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From Dusk Till Dawn 2: Texas Blood Money (1999)
Saying that From Dusk Till Dawn 2: Texas Blood Money (TBM) pales in comparison to the original From Dusk Till Dawn (FDTD) might be a bit unfair. FDTD had a script by Quentin Tarantino, direction by Robert Rodriguez, special effects assistance from Tom Savini, and such acting luminaries as George Clooney, Juliette Lewis and Harvey Keitel. Even if FDTD had been only that crew filming that cast reading the phone book, complete with Tarantino commentary in between the Employment Agency and Escort Services ads, it would be hard to beat.
But TBM is a good film. It does have its share of problems, but genre fans' extreme exaggeration of perspective when comparing this film with its predecessor doesn't do TBM justice. Aside from that exaggeration, TBM just might have earned a reputation as a bit of a quirky, quasi-cheesy horror classic.
Let's get what I'll tell you of the plot out of the way so that I can get to the more interesting stuff. Not that the plot isn't interesting, but there are a number of peculiarities about TBM that give it a odd, hold-up-your-sore-thumb-with-the-pretty-black-and-blue-colors edge over similar films.
Just like FDTD, TBM opens with the story of a recently escaped convict trying to evade law enforcement in a southern town. Well, that's not actually the opening scene, but the opening scene is one of the quirks, so I'll get back to that in a minute. The convict, Luther (Duane Whitaker, a bit of a genre film veteran, having done a Texas Chainsaw Massacre film, a Puppet Master film, Pulp Fiction, Tales from the Hood and more), contacts his buddy, Buck (Robert Patrick, another genre veteran, probably best known for his role as the Terminator 2 policeman), to arrange a Mexican bank robbery worth an estimated $5 million. We see Buck round up the usual gang of idiots, misfits and psychos to help with the robbery, and as a FDTD film must do, they head to Mexico and encounter vampires--which is no spoiler (although it should be) by now to anyone who has heard about this particular horror series.
Now some people might criticize the plot similarities between TBM and FDTD as a lack of originality marring an inferior script. I do agree that the script is inferior, but only because Tarantino is such a masterful scriptwriter. I disagree that the plot similarities are flaws. In a film that's at least a conceptual continuation of a series, TBM scripters Scott Spiegel and Boaz Yakin solve the problem at hand with one of the more interesting possible solutions given that almost none of the FDTD actors returned, so there's no literal continuation of the story with the same characters. Instead, Spiegel and Yakin set TBM in a kind of parallel universe where this is another possible instantiation of a similar tale. The similarities are continuity--they're what make TBM a FDTD film. That's not a flaw.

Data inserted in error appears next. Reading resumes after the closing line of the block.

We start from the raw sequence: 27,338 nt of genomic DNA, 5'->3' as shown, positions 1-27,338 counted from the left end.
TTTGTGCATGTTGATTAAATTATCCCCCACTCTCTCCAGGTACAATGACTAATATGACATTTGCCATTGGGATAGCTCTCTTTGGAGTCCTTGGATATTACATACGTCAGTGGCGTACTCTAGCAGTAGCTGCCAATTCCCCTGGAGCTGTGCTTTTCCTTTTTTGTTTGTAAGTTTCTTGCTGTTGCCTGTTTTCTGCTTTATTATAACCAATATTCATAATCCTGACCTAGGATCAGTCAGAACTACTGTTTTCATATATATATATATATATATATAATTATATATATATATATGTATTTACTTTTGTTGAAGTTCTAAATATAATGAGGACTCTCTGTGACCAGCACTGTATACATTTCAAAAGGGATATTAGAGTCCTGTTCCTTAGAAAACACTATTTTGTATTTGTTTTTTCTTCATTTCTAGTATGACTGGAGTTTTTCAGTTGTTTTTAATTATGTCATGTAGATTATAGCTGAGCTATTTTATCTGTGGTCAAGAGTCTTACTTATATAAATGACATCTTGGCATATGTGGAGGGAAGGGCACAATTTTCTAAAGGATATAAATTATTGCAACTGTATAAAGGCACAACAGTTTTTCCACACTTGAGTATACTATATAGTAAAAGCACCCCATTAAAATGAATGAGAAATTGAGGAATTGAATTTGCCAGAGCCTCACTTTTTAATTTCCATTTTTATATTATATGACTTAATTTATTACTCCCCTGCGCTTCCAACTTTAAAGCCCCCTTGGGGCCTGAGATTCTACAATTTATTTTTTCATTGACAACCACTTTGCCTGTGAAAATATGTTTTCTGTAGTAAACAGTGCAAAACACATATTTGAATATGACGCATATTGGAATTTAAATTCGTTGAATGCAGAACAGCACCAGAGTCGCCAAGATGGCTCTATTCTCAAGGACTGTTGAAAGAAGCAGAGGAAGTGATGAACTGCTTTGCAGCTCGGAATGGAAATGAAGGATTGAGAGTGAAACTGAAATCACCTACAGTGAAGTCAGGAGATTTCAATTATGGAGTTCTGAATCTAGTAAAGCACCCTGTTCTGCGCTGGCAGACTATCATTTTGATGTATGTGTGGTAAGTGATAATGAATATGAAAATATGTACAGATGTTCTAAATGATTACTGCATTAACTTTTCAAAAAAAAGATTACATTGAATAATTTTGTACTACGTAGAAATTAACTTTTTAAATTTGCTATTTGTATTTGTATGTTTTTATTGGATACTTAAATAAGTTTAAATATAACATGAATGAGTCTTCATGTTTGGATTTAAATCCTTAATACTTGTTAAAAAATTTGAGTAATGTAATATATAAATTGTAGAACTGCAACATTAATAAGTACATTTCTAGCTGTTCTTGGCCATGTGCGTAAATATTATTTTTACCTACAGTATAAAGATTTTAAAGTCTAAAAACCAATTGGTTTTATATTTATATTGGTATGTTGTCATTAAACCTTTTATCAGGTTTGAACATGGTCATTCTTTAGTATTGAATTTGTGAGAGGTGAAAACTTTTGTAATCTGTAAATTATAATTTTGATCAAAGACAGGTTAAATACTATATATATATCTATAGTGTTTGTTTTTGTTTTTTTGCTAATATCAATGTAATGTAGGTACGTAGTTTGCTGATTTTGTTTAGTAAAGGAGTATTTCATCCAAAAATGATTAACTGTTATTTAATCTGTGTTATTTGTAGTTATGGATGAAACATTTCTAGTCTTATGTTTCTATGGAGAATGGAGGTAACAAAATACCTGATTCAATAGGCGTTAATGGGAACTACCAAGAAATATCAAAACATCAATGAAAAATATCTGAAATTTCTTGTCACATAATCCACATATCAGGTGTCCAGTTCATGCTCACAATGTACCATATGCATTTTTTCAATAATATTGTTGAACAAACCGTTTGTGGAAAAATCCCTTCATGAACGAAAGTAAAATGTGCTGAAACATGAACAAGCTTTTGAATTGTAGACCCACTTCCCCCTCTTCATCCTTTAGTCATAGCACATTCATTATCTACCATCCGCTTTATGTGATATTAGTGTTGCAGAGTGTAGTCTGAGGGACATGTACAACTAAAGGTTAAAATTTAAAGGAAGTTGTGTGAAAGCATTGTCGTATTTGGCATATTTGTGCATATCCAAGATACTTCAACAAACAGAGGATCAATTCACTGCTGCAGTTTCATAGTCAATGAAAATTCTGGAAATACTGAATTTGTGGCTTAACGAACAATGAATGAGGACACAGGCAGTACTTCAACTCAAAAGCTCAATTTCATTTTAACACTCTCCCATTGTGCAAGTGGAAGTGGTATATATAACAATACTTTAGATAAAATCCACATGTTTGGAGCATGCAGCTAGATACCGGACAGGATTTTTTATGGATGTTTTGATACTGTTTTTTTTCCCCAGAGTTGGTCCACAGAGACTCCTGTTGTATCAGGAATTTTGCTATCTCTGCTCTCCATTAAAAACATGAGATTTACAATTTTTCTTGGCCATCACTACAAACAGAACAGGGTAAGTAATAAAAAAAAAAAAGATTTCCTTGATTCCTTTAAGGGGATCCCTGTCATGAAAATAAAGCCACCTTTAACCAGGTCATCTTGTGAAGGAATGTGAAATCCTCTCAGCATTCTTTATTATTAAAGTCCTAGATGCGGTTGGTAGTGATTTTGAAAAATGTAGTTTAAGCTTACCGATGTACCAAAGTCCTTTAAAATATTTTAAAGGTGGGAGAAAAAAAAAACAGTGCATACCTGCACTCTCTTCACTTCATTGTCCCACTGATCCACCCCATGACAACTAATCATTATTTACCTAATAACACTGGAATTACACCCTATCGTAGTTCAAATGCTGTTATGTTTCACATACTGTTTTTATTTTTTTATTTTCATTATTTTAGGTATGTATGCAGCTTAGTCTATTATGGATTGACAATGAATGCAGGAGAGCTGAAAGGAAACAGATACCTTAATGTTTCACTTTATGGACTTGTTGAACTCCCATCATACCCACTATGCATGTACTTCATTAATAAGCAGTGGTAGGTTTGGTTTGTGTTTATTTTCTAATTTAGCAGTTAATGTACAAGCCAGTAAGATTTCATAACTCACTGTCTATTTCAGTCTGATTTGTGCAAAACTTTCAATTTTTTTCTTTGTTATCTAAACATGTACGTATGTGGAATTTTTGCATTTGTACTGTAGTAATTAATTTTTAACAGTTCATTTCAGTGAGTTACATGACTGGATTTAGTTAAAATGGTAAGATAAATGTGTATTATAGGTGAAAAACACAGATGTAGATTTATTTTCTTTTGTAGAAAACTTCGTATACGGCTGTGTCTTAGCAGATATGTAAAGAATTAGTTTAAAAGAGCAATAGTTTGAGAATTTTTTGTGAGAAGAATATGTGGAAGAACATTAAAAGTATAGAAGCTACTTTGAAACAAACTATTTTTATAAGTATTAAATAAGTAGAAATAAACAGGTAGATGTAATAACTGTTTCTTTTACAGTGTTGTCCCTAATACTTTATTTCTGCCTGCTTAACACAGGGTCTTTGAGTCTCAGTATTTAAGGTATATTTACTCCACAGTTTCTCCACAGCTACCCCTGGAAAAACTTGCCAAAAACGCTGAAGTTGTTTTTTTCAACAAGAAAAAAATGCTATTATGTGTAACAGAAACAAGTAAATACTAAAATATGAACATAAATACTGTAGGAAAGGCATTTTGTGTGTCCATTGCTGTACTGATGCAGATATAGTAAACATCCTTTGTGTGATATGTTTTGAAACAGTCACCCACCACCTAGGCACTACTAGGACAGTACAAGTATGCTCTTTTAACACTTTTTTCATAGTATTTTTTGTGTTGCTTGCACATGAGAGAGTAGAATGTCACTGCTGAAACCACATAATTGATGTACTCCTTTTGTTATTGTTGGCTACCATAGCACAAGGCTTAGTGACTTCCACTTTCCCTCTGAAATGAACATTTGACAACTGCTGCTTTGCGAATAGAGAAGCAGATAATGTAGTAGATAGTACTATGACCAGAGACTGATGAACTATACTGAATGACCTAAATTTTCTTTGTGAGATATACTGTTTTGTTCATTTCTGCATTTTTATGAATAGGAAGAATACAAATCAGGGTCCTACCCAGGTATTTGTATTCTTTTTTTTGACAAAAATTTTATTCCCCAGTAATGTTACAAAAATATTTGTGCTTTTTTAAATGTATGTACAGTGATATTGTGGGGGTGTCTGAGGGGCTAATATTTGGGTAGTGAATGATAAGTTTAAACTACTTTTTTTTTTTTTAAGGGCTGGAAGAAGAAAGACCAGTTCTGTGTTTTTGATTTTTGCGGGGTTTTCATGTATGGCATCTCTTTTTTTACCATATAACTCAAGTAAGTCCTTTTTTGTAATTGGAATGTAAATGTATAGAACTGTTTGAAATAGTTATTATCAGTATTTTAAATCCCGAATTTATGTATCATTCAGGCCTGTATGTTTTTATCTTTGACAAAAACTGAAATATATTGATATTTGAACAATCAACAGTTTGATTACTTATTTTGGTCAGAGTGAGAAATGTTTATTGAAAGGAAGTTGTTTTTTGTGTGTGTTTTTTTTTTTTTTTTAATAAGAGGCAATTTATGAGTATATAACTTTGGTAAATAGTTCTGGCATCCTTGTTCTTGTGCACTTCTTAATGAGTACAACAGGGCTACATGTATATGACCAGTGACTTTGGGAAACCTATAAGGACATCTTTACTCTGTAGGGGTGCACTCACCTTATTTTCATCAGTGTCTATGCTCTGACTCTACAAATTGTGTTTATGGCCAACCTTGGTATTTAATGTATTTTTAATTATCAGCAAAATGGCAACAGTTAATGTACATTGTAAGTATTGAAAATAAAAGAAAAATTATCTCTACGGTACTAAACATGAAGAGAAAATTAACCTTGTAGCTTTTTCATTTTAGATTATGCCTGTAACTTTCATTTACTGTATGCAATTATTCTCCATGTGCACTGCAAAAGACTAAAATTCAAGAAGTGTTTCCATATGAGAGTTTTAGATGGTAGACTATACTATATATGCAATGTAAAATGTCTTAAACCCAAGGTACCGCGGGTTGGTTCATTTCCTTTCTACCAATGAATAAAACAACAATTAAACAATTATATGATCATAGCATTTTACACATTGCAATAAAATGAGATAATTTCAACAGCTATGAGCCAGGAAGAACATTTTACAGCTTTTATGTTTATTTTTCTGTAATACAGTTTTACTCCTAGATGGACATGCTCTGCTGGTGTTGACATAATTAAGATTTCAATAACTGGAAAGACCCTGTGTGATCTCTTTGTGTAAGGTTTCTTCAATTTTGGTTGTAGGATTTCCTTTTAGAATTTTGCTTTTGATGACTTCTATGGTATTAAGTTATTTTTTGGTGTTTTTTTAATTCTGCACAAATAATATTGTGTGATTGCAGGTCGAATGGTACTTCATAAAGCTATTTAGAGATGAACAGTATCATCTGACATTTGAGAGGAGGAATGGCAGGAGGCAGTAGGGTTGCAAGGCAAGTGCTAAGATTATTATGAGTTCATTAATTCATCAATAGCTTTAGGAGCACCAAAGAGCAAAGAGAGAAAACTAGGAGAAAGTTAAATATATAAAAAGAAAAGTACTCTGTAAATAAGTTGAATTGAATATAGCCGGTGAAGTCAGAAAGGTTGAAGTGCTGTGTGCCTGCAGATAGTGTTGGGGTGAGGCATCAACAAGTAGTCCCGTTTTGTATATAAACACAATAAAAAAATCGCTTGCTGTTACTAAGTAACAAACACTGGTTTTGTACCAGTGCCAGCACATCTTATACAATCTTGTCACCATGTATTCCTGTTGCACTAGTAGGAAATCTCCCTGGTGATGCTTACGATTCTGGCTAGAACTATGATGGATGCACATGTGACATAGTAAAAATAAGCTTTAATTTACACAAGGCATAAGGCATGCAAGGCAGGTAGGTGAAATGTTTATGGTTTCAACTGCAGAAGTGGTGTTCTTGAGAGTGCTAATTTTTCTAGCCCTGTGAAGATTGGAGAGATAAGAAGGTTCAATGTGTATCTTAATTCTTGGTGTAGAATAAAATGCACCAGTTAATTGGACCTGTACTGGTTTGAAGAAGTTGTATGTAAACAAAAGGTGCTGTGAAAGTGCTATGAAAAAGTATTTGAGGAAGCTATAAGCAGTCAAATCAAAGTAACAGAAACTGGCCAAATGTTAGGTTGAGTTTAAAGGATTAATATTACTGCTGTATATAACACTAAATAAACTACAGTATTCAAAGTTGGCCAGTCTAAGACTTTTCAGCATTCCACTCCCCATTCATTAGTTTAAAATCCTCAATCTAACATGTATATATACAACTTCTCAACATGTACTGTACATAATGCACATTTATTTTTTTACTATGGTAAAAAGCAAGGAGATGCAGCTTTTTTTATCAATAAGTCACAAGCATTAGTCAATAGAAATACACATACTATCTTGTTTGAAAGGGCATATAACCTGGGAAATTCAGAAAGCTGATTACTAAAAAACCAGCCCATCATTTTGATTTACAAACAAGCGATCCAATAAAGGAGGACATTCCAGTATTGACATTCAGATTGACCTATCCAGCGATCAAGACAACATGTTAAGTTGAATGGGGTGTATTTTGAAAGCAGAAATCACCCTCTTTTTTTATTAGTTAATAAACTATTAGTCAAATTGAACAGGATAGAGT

But back to those interesting quirks. The first is the opening sequence. Pam and Barry are defense lawyers discussing the case of a mass murderer they are representing. They step into an elevator and head to a top floor, but it stops. Barry opens the hatch on the roof of the elevator and a dead maintenance guard drops through. Then, hundreds of bats come barreling down the elevator shaft and Pam and Barry are goners. It has nothing to do with the rest of the film really (except for the comic book-style action and pleasant caricatures)--in fact, the scene is a movie that Buck was watching on television. We're only given that information discreetly, though, and if you turn your head for a minute, you'll miss this fact and perhaps be confused. It's a clever curveball, and it's a bit of a gift to genre fans, as Barry is played by Bruce Campbell, of Evil Dead fame (and Pam is the oddly beautiful Tiffany-Amber Thiessen). TBM director Spiegel co-wrote Evil Dead II with Sam Raimi, a fact that is important in contextualizing this film and differentiating it from FDTD.
Not that FDTD was deathly serious, but TBM is even goofier. The silliest factor is a never-ending supply of crazy point-of-view shots. We see views from the head of a character who is moving up and down while doing push-ups, views from the inside of vampire's mouths as they bite their victims, views from the top of a rotating fan, views from puddles of blood, views from the dial of a safe as it turns, etc. I'm sure some fans think these point-of-view shots are too over the top, but I enjoyed them. My only complaint is that they didn't do more--it's perhaps a lack of confidence of Spiegel's part. In my opinion, he should have exaggerated the bizarre, funny qualities of TBM, as Raimi did in Evil Dead II. There's a bit of it here, but this film can't rise to the excellence of that masterpiece, either.
From Dusk Till Dawn 2: Texas Blood Money isn't a bad film at all. Then again, it isn't something that Tarantino-exclusive fans should seek out, because TBM has nothing to do with him except superficially. Instead, horror fans with a taste for the absurd, who think that blood puddle p.o.v. shots sound cool, who'd like to see a literal bloodbath, and who love films like Evil Dead II should check this one out -- just don't expect a genre classic.